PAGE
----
Skip to content

Lyme Cases Are Skyrocketing: The Top 3 Ways To Protect Yourself

Cindy M. Howard, DC
August 8, 2023
Cindy M. Howard, DC
Chiropractic internist
By Cindy M. Howard, DC
Chiropractic internist
Cindy M. Howard, DC is a chiropractic internist, nutritionist, and national speaker on a host of health topics.
Image by Rob and Julia Campbell / Stocksy
August 8, 2023
We carefully vet all products and services featured on mindbodygreen using our commerce guidelines. Our selections are never influenced by the commissions earned from our links.

Lyme disease is not only a common diagnosis in my practice, but it's a topic that generates a lot of questions among patients—and for a good reason. Between 2007 and 2021, cases increased1 by 357% in rural areas and by 65% in urban locations. Today, nearly half a million people are diagnosed annually.

Numerous factors are converging to create the jump we've seen in Lyme disease, but let's focus on the most prominent. 

What's driving the increase in Lyme diagnoses? 


Climate change

Since ticks spend most of their lives on trees and shrubs, they're more susceptible to temperature shifts. Warmer temperatures due to climate change have nurtured the tick population, lengthened their active season, and expanded their territory into habitats that would otherwise have been too cold. When we burn fossil fuels, we release more carbon dioxide into the atmosphere, causing temperatures to rise. These temperatures are more hospitable for bacteria carriers2 like ticks.


More time outdoors

During the pandemic, many of us ventured outdoors for enjoyment and relaxation. Understandably, that trend has continued. In one survey on 2,000 homeowners, participants spent an average of 14 hours per week outside—an increase of three hours since the outbreak began. Plus, 57 million households reported camping at least once in 2021, an 18% jump from the prior year. While spending more time in nature is fantastic for our mental and physical health, it also increases the potential for tick exposure.


Better testing

The increase in Lyme diagnoses is also due to the fact that we now know more about the bacterial infection and can more accurately test for it. Better testing by industry leaders like IGeneX and Vibrant America equals an increase in reporting. Labs offer the ability to test for co-infections too, which means they can detect additional pathogens at the same time. This increases the number of reported cases of Lyme disease.

People 50+ are at an even higher risk: What to do about it

In the functional medicine space, I see almost everything, and Lyme disease is not uncommon. In the past several weeks, I have run three comprehensive Lyme panels with their co-infections. All three patients were over the age of 50. The longer Lyme goes untreated at this age, the harder it is to manage because seniors' immune systems can be less effective.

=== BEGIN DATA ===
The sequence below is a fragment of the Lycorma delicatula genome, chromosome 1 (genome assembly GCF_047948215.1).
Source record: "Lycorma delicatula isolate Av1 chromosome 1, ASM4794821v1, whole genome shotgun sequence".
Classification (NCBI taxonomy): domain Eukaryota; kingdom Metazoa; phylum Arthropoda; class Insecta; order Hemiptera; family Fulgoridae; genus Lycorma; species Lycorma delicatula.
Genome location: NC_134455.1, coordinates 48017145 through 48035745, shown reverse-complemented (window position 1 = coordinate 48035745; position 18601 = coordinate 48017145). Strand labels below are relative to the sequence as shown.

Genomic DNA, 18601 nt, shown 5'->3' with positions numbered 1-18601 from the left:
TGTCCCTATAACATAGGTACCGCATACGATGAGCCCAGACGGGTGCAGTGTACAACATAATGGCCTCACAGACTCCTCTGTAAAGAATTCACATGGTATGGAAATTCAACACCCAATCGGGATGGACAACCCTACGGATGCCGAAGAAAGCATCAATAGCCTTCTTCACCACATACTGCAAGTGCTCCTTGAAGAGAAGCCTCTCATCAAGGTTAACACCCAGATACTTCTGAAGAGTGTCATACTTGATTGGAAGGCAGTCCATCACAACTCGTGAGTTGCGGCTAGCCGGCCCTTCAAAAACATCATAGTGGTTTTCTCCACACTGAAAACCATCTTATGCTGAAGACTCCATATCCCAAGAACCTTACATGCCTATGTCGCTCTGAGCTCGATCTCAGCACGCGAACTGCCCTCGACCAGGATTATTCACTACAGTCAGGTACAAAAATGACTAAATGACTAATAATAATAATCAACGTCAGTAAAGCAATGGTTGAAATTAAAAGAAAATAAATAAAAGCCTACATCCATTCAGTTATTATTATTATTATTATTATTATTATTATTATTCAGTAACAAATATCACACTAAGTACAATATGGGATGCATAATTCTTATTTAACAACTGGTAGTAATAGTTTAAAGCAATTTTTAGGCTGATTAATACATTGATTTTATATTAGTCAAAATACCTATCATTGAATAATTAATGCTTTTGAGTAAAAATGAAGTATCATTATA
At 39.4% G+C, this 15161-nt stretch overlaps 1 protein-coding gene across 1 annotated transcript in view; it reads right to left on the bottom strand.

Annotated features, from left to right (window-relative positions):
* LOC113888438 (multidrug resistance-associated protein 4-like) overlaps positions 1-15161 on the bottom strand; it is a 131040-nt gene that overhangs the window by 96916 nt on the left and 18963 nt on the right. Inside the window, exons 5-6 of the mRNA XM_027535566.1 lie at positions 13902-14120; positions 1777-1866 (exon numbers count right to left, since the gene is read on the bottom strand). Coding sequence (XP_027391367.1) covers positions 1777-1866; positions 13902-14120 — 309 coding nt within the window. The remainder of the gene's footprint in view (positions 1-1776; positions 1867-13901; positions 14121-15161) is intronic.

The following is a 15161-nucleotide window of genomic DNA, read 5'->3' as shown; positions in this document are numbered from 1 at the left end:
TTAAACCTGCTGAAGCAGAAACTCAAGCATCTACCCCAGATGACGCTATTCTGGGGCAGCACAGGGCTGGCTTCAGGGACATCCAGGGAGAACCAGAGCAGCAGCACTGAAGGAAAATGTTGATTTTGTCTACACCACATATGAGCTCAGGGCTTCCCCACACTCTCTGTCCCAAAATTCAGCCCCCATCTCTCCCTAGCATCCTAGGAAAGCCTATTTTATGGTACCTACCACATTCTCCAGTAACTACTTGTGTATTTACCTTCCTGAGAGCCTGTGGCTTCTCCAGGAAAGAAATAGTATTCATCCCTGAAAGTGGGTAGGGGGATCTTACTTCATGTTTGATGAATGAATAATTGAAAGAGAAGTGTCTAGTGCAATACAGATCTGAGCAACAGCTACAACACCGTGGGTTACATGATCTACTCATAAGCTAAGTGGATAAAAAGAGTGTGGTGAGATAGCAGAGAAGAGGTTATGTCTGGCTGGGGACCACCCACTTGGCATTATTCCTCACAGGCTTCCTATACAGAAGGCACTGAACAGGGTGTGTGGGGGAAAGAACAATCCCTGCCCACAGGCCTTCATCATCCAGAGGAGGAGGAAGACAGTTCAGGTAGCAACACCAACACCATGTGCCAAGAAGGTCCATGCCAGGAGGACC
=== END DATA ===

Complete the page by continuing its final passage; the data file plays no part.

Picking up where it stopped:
No matter how old you are, prevention, protection, and early detection are key for effective Lyme treatment. Here are a few ways to protect yourself in the back half of summer:


Tend to your immune system

Lyme disease attacks your immune system, so take measures to boost your summer "armor" by giving your gut a chance. Your gut and immune system are closely linked, so eat foods that support good stomach bacteria, such as fibrous vegetables and fruits. Taking a great probiotic may also help. Exercise regularly and get enough sleep. All these practices will help you invigorate your immune system. 


 Wear the right gear outdoors

The tick population has also grown due to an expansion of the "animal reservoir" in certain regions. For instance, the East Coast has experienced an increase in the white-footed mouse, and in California, Western gray squirrels are tick hosts. If you live in these areas, be proactive about wearing insect repellent and summer fabrics like cotton that allow you to wear long sleeves or pants if you'll be outdoors for extended periods of time. Ticks like to perch on branch leaves and grass blades so they can latch on more easily, so keep that in mind during outdoor time. 

If products like DEET cause irritation or you prefer to stay away from chemicals, consider active ingredients that are more natural but still effective. Nootkatone3 is a compound found in grapefruit and cedar trees. It can repel and kill ticks and other insects and is being developed as a commercial product in cooperation with the Centers for Disease Control and Prevention. In the meantime, cedar oil spray is a nontoxic substance and a natural tick and insect repellent. You can spray it directly on clothing and skin, and it's safe for people and pets.


Be proactive about testing

If you're experiencing any of the symptoms below and you've been outdoors, don't wait and assume it will get better. Instead, promptly consult a doctor who has experience with Lyme disease and its prognosis and treatment.

  • Severe headaches and neck stiffness 
  • Rashes that have a bull's-eye pattern 
  • Flu-like symptoms 
  • Joint pain, weakness, and fatigue 
  • Intermittent pain in tendons, muscles, and bones 
  • Face palsy (loss of muscle tone or drooping)  

The takeaway

Summer and fall are incredible months for getting outside, following lots of indoor time during the winter. Don't let these Lyme disease precautions prevent you from enjoying nature and its soul-nourishing benefits. If you take these measures, you can make the most of your outside hobbies while staying safe.

Cindy M. Howard, DC author page.
Cindy M. Howard, DC
Chiropractic internist

Cindy M. Howard, DC is a chiropractic internist, nutritionist, and national speaker on a host of health topics. Learn more about her new memoir, Positively Altered: Finding Happiness at the Bottom of a Chemo Bag at